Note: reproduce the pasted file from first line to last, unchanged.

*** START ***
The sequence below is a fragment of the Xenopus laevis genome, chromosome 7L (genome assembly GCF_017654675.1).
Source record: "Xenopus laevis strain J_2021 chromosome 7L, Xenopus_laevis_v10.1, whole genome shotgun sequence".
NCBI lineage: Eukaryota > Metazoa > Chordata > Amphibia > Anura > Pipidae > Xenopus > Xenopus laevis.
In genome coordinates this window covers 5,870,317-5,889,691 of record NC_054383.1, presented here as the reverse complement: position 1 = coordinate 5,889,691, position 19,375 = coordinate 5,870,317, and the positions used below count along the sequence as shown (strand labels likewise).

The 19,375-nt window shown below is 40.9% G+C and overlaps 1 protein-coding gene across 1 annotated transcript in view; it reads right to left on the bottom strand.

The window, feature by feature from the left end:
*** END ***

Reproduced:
The sequence below is a fragment of the Xenopus laevis genome, chromosome 7L (genome assembly GCF_017654675.1).
Source record: "Xenopus laevis strain J_2021 chromosome 7L, Xenopus_laevis_v10.1, whole genome shotgun sequence".
NCBI lineage: Eukaryota > Metazoa > Chordata > Amphibia > Anura > Pipidae > Xenopus > Xenopus laevis.
In genome coordinates this window covers 5,870,317-5,889,691 of record NC_054383.1, presented here as the reverse complement: position 1 = coordinate 5,889,691, position 19,375 = coordinate 5,870,317, and the positions used below count along the sequence as shown (strand labels likewise).

The 19,375-nt window shown below is 40.9% G+C and overlaps 1 protein-coding gene across 1 annotated transcript in view; it reads right to left on the bottom strand.

The window, feature by feature from the left end: